Torsten and Wanja Söderberg Prize 2018: Brynjar Sigurðarson
The Torsten and Wanja Söderberg Prize 2018 went to the Icelandic designer Brynjar Sigurðarson. With an award sum of SEK 1 million, this is the world’s largest design prize. It is awarded by the Röhsska Museum with funds from the Torsten Söderberg Foundation. This spring, the Röhsska Museum presents an exhibition of Brynjar Sigurðarson’s work.
Brynjar Sigurðarson (b 1986) is a designer and artist whose works have quickly won international acclaim, not least because of his artistic expression and use of traditional materials and techniques to tell stories through objects. The link to Icelandic nature and traditions is constant in his practice. With the use of storytelling, Sigurðarson applies certain methods and techniques that clearly communicate and reflect his way of doing research, designing and creating.
Since 2011, Sigurðarson’s practice has often been based on narrative and performance, where design is not just an end product but also a creative tool. His practice often draws on anthropology and geology, using various media such as drawings, photography, video, sound and found objects.
This exhibition features glass, porcelain, bronze and wood objects, along with photography and film. The objects are imaginative and exciting physical manifestations of Sigurðarson’s experiences and impressions, partly inspired by his childhood on Iceland.
Brynjar Sigurðarson, Silent Village Collection, 2014, Galerie kréo Photo: Fabrice Gousset
The award committee’s statement
In their statement, the award committee emphasise Sigurðarson’s deep roots in the Icelandic cultural heritage, and his ability to connect the past and present:
“Brynjar Sigurðarsons´ work has strong roots in two of the fundamental elements of Icelandic heritage, namely storytelling and fishing. The authenticity of his work springs from the ability to connect with the past but at the same time stand firmly in the present where international influences and new opportunities have greeted him. Brynjar´s ability to collaborate with people from different disciplines such as fishermen, filmmakers, writers, musicians, archaeologists and crafts people is a key factor in all his work. His curiosity and honesty come across in his products and projects which can be described as a ´Nordic take’ on design tendencies in Europe.”
About Brynjar Sigurðarson
Brynjar Sigurðarson (b 1986) from Reykjavik, Iceland, is a designer and artist currently based in Auriol, southern France. He studied product design at the Icelandic Academy of the Arts and has an MA from ECAL, Lausanne, Switzerland. Alongside his personal work, together with Veronika Sedlmair, Sigurðarson runs an Icelandic-German design studio.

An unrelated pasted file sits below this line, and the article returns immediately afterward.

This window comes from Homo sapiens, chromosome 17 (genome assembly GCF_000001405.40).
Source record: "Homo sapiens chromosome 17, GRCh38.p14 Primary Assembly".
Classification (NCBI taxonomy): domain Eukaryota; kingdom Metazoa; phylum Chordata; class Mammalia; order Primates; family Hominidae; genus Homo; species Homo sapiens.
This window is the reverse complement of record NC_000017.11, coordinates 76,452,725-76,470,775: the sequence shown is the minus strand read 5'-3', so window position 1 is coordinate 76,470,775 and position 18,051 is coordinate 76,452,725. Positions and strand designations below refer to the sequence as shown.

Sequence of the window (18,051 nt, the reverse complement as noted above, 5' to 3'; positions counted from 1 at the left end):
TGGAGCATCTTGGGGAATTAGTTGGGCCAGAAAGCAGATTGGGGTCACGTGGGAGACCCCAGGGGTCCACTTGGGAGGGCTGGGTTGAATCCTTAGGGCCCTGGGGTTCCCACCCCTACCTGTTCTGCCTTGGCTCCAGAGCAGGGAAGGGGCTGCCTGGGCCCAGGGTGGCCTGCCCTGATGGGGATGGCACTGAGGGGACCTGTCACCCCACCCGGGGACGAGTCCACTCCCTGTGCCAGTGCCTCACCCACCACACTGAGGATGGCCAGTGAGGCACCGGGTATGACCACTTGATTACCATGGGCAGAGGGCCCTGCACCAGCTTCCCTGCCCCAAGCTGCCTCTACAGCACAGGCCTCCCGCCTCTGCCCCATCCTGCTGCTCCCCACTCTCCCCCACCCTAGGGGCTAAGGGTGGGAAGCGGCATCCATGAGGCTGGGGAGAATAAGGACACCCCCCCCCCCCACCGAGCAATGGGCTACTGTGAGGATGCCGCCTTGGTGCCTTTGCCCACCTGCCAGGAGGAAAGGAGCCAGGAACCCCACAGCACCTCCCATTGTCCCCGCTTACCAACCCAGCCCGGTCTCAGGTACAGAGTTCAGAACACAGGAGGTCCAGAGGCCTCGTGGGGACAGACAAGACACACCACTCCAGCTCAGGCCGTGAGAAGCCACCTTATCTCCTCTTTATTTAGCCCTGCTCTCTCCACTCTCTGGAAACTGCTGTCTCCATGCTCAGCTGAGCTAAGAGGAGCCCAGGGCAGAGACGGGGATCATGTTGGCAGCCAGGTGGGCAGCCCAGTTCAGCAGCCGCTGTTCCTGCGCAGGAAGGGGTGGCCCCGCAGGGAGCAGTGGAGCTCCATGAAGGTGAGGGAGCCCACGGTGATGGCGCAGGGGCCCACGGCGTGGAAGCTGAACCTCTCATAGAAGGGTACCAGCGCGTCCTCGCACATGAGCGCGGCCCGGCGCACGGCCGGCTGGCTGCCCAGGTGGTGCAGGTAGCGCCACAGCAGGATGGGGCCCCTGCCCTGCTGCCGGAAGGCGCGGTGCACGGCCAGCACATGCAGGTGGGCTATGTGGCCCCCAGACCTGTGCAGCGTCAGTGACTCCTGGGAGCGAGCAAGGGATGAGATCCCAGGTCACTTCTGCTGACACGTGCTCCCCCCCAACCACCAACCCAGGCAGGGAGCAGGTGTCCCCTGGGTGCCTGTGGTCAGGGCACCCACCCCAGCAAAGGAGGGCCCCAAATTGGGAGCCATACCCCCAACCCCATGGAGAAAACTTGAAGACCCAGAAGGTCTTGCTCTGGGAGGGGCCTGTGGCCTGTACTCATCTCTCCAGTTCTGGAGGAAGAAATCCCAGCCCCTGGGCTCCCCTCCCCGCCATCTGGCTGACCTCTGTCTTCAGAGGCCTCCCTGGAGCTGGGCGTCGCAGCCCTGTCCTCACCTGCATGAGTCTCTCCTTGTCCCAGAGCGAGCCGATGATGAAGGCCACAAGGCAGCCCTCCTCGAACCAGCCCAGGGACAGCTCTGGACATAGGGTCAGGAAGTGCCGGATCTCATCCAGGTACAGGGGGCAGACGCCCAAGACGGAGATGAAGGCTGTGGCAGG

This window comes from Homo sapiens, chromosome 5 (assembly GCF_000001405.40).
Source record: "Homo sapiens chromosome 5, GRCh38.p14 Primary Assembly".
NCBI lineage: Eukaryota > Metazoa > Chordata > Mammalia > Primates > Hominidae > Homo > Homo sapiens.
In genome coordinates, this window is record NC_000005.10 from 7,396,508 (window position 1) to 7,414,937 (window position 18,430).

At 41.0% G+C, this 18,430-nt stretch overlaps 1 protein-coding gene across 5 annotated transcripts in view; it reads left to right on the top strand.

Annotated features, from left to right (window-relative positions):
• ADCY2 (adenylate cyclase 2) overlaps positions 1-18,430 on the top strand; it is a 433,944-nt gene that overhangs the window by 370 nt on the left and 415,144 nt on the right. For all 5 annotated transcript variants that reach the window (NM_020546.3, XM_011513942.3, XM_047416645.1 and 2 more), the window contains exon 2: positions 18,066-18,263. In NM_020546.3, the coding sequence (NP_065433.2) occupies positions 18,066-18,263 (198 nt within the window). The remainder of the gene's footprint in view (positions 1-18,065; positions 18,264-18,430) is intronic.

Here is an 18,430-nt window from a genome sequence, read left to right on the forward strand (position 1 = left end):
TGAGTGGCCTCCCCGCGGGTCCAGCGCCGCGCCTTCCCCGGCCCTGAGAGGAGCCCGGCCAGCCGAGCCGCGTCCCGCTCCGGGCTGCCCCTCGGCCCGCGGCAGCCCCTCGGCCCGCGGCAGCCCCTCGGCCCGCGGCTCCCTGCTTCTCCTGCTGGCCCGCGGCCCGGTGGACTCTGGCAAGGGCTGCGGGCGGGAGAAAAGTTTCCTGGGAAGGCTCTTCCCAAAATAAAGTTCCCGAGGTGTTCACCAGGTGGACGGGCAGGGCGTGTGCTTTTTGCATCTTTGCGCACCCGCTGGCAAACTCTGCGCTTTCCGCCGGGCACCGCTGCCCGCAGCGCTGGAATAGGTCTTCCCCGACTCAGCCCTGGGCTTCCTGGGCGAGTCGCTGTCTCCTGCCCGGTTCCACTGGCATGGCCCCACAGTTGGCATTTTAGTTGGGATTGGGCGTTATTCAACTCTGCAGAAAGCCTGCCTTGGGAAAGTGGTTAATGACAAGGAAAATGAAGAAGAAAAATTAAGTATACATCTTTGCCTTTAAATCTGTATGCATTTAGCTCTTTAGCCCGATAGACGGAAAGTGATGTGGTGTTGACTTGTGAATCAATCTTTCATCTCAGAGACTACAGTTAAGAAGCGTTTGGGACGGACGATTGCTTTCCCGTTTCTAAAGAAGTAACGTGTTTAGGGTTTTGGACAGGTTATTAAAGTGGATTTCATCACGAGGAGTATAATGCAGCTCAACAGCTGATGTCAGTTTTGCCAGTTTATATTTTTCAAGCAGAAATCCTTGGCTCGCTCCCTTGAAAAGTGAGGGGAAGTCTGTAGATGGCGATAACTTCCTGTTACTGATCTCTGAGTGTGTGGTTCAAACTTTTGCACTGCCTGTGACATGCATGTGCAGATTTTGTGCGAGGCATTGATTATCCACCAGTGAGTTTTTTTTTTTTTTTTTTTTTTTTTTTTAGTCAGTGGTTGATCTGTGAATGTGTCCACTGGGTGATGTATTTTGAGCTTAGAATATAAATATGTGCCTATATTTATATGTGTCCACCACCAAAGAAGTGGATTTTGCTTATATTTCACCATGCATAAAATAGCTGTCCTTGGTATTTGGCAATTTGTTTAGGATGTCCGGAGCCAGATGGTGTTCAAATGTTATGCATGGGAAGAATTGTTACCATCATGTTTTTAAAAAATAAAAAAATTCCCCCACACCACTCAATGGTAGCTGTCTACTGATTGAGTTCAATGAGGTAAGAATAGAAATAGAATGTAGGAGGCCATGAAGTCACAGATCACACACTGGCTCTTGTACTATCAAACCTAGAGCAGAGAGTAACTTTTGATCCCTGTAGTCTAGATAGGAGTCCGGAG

Selected previous awards and publications
Swarovski Designer of the Future Award, Basel/Miami, 2016
Swiss Design Awards, 2015
Essay in German Onomatopee about Sigurðarson’s practice, by the curator and design writer Sophie Krier and the graphic designers ÉricandMarie, November 2015.
Grand Prix du Jury, Design Parade 6, France, 2011
Sigurðarsons’s documentary, Borgþór Sveinsson, was presented at the Art Film Festival in Den Bosch, the Netherlands, and was recently acquired by MAK, Vienna, for its permanent collection.
The Torsten and Wanja Söderberg Prize
The prize was launched in 1992 by Torsten and Ragnar Söderberg’s foundations in memory of Torsten and Wanja Söderberg. The purpose of the prize is to promote art, crafts and design in the Nordic region and to strengthen Nordic collegial partnerships.
Due to the passing of chairman Tomas Söderberg (1936-2019), the Torsten Söderberg Foundation has decided that the Torsten and Wanja Söderberg Prize of 2018 will be the last. The Röhsska Museum, presenter of the prize and host of the prize-giving ceremony, will continue to promote art, crafts and design in the Nordic region through exhibitions, the collection and public activities.
The prize jury
The prize jury consists of representatives from the five Nordic countries:
Anne-Louise Sommer, Adj. Professor, Designmuseum Denmark, Copenhagen
Widar Halén, Director of Design and Decorative Arts, the National Museum in Oslo
Jukka Savolainen, Director, the Design Museum in Helsinki
Sigríður Sigurjónsdóttir, Director, the Icelandic Museum of Design and Applied Art, Reykjavik
Nina Due, Jury Chairman and Director, the Röhsska Museum, Gothenburg
Top photo: Maria Rúnarsdottir